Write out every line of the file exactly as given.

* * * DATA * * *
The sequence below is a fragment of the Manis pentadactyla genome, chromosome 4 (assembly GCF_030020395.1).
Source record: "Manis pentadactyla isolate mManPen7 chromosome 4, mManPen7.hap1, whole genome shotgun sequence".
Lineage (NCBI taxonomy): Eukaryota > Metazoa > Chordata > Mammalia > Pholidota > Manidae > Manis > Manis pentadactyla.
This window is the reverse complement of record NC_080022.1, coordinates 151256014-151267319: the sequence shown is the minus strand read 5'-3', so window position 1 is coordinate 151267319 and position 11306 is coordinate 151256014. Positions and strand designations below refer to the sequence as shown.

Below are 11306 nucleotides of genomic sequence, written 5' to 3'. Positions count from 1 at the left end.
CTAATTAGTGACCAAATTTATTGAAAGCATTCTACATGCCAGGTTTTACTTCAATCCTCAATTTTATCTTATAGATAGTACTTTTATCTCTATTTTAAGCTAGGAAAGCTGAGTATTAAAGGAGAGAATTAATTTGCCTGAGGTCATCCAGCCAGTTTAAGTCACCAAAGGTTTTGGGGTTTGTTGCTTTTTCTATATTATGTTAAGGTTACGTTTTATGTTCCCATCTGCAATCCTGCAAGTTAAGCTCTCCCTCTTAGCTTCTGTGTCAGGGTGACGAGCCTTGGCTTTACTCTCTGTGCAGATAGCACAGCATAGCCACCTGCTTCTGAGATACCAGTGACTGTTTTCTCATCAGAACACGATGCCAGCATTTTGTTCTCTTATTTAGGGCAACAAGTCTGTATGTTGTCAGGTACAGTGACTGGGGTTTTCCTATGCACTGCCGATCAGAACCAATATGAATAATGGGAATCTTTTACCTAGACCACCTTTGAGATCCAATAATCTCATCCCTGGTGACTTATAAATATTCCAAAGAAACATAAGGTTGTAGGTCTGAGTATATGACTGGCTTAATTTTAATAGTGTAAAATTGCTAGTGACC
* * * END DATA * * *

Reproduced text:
The sequence below is a fragment of the Manis pentadactyla genome, chromosome 4 (assembly GCF_030020395.1).
Source record: "Manis pentadactyla isolate mManPen7 chromosome 4, mManPen7.hap1, whole genome shotgun sequence".
Lineage (NCBI taxonomy): Eukaryota > Metazoa > Chordata > Mammalia > Pholidota > Manidae > Manis > Manis pentadactyla.
This window is the reverse complement of record NC_080022.1, coordinates 151256014-151267319: the sequence shown is the minus strand read 5'-3', so window position 1 is coordinate 151267319 and position 11306 is coordinate 151256014. Positions and strand designations below refer to the sequence as shown.

Below are 11306 nucleotides of genomic sequence, written 5' to 3'. Positions count from 1 at the left end.
CTAATTAGTGACCAAATTTATTGAAAGCATTCTACATGCCAGGTTTTACTTCAATCCTCAATTTTATCTTATAGATAGTACTTTTATCTCTATTTTAAGCTAGGAAAGCTGAGTATTAAAGGAGAGAATTAATTTGCCTGAGGTCATCCAGCCAGTTTAAGTCACCAAAGGTTTTGGGGTTTGTTGCTTTTTCTATATTATGTTAAGGTTACGTTTTATGTTCCCATCTGCAATCCTGCAAGTTAAGCTCTCCCTCTTAGCTTCTGTGTCAGGGTGACGAGCCTTGGCTTTACTCTCTGTGCAGATAGCACAGCATAGCCACCTGCTTCTGAGATACCAGTGACTGTTTTCTCATCAGAACACGATGCCAGCATTTTGTTCTCTTATTTAGGGCAACAAGTCTGTATGTTGTCAGGTACAGTGACTGGGGTTTTCCTATGCACTGCCGATCAGAACCAATATGAATAATGGGAATCTTTTACCTAGACCACCTTTGAGATCCAATAATCTCATCCCTGGTGACTTATAAATATTCCAAAGAAACATAAGGTTGTAGGTCTGAGTATATGACTGGCTTAATTTTAATAGTGTAAAATTGCTAGTGACC